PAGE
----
FACTS ABOUT SKIN CANCER


The skin is the body’s largest organ. Its job is to protect internal organs against damage, heat and infection. The skin is also the most exposed organ to sunlight and other forms of harmful ultraviolet rays.

According to the American Cancer Society, more than one million cases of basal and squamous cell skin cancers will be diagnosed in the United States this year. These cancers can usually be cured. In addition, 73,870 cases of melanoma will be diagnosed. Skin cancer is 10 times more common among Caucasians than African-Americans.


Learn more about Skin Cancer:


Types Of Skin Cancer

There are four main types of skin cancer that can be diagnosed in patients. While some are more treatable and even curable compared to others, they all can be dangerous if not treated. The types of cancer include: basal cell carcinoma, squamous cell carcinoma, melanoma and merkel cell carcinoma.

The most common form of skin cancer is basal cell carcinoma, which is diagnosed in 90% of cases. Generally, it is the least harmful form of cancer since it doesn’t spread to the rest of the body. Melanoma is the most dangerous form of skin cancer and can quickly spread to other parts of the body if it’s not caught early. It’s critical that you visit your dermatologist for a biopsy if you notice an abnormalities in your skin, which we outline below.

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Signs and symptoms of skin cancer

The four types of skin cancer display different symptoms on the body. Characteristics of each type of tumors include the following:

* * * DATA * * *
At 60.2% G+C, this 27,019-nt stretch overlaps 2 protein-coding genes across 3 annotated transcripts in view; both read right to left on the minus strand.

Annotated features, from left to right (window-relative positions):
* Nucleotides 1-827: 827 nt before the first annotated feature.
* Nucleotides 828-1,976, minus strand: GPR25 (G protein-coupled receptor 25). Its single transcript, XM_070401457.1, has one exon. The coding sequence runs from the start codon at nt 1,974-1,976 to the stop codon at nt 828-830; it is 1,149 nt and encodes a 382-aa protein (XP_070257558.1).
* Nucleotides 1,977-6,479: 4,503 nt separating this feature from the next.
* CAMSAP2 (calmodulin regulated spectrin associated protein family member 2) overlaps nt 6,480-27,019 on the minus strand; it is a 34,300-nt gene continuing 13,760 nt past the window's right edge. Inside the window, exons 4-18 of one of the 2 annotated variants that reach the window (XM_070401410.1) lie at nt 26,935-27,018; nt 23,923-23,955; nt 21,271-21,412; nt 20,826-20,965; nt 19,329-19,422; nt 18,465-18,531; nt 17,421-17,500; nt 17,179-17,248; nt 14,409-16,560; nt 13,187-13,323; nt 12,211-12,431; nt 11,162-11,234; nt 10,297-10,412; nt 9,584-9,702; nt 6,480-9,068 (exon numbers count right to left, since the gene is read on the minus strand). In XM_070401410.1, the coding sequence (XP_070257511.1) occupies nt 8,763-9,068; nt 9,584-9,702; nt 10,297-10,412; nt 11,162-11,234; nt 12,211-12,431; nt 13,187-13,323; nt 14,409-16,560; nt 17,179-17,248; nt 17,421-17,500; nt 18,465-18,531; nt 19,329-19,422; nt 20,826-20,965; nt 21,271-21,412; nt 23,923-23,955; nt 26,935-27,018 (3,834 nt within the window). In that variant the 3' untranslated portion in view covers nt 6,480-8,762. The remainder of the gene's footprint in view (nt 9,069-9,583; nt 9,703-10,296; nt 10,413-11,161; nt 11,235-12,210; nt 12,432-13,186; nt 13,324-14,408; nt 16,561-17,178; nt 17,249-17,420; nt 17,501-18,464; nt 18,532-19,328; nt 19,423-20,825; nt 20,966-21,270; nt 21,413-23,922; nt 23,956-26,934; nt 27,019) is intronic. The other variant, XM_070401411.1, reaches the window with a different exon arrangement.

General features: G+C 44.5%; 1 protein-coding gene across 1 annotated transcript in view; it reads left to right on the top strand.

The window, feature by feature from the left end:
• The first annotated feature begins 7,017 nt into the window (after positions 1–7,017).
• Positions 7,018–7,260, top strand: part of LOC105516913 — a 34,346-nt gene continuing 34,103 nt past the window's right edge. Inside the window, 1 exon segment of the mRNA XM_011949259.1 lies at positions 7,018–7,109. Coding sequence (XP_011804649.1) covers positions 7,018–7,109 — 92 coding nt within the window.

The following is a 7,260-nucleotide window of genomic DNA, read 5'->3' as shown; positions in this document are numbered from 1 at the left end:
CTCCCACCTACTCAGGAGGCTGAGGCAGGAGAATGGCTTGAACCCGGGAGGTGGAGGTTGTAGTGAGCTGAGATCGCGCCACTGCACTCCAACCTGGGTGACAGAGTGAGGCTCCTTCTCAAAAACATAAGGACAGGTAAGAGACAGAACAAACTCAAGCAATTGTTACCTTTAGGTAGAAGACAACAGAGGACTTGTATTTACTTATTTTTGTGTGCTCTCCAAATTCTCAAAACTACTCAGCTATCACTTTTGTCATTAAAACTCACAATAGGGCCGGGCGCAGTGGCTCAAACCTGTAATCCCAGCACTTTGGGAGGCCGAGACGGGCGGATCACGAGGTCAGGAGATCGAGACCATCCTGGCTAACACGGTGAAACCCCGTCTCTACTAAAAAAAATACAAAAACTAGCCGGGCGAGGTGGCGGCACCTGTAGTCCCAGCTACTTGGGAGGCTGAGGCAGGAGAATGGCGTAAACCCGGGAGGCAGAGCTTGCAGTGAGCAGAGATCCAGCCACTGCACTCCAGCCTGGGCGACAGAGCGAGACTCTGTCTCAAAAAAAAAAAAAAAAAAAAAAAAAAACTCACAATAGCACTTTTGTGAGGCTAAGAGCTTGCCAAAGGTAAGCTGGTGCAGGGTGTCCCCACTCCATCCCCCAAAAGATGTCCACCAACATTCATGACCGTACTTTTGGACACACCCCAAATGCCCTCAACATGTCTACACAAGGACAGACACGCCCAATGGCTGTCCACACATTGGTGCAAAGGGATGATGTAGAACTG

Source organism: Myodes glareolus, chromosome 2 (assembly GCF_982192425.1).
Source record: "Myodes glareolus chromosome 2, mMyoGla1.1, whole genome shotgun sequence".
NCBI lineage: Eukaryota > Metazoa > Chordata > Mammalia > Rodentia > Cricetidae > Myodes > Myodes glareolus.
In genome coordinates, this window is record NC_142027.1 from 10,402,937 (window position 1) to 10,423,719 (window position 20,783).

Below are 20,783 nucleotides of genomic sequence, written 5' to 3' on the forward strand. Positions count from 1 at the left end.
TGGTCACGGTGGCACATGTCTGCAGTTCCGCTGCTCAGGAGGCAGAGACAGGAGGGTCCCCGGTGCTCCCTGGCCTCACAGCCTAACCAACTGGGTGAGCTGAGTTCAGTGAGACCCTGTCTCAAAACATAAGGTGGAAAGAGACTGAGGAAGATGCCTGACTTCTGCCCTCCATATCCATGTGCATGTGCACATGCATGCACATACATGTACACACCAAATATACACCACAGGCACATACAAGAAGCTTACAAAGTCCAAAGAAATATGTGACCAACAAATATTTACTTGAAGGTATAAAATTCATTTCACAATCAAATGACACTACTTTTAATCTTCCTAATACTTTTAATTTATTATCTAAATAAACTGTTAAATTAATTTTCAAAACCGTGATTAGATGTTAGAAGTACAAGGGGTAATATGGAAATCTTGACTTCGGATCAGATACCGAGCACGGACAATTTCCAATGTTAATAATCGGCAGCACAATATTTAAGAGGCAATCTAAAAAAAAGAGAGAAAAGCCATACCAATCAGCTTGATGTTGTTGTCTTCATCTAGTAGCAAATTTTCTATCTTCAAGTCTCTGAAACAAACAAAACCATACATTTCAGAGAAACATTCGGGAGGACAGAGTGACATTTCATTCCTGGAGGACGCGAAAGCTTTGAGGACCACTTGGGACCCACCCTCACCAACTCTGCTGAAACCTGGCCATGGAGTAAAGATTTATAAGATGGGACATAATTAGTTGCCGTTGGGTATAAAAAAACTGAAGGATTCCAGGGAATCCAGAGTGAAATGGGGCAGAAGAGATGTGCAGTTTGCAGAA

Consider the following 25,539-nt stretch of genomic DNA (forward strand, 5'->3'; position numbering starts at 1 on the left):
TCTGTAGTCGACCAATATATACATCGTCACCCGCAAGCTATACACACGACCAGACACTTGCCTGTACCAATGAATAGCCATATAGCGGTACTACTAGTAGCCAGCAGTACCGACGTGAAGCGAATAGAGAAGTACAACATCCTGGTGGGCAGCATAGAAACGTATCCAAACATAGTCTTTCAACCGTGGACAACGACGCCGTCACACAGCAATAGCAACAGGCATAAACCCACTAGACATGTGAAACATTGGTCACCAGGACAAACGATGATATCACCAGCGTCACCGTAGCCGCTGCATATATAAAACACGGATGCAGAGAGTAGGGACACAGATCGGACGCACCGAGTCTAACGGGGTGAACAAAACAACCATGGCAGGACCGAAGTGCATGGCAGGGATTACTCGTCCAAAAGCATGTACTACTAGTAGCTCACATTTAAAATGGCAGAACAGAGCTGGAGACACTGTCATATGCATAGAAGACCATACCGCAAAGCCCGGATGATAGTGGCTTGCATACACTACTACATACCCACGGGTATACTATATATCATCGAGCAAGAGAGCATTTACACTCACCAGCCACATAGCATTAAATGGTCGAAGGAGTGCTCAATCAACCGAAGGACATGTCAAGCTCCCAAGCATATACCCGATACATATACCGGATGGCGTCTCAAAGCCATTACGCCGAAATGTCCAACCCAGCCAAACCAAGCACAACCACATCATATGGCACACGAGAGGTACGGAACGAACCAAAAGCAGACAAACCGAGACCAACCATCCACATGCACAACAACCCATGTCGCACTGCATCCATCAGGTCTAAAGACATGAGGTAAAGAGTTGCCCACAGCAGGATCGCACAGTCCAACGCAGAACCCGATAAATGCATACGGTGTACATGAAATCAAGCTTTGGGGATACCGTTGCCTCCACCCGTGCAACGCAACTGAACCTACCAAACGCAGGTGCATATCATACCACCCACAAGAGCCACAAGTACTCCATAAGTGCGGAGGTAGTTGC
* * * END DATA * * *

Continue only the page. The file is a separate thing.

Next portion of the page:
• Basal Cell Carcinoma - this type of cancer typically looks like a pale patch of skin or clear, smooth bump on the skin. As the cancer gets to later stages, it may start bleeding if irritated, or show signs of dryness in the patch of skin.
  • Squamous Cell Carcinoma - this type of skin cancer manifests as a rough feeling bump on the skin, and is not translucent or smooth like basal cell carcinoma. It is also possible for it to appear as a dry, scaly patch of skin that has a reddish coloration. Over time as the cancer progresses, the bump or rash may continue to grow.
  • Melanoma - this type of cancer involves changes in things like moles, blemishes, and other markings on the skin. It is subtle and sometimes difficult to spot, but keeping an eye out for any changes in size, shape, or color of moles are key for catching melanoma.
  • Merkel Cell Carcinoma - manifests as a bluish-red spot on your face, neck, or head that is slightly raised like a bump. These typically grow very rapidly.

If you have any questions about the signs and symptoms of these various types of skin cancer, or think you may have noticed an early sign of skin cancer, call your doctor to schedule an appointment as soon as possible.

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How Skin Cancer Can be Treated

If caught in an early stage, many cases of skin cancer can be cured with proper treatment. There are many different types of treatment available, but the best treatment depends on the individual patient. Before cancer treatment, the doctors will evaluate the patient’s overall health, stage of cancer, and other factors to determine what treatment method would best meet their needs.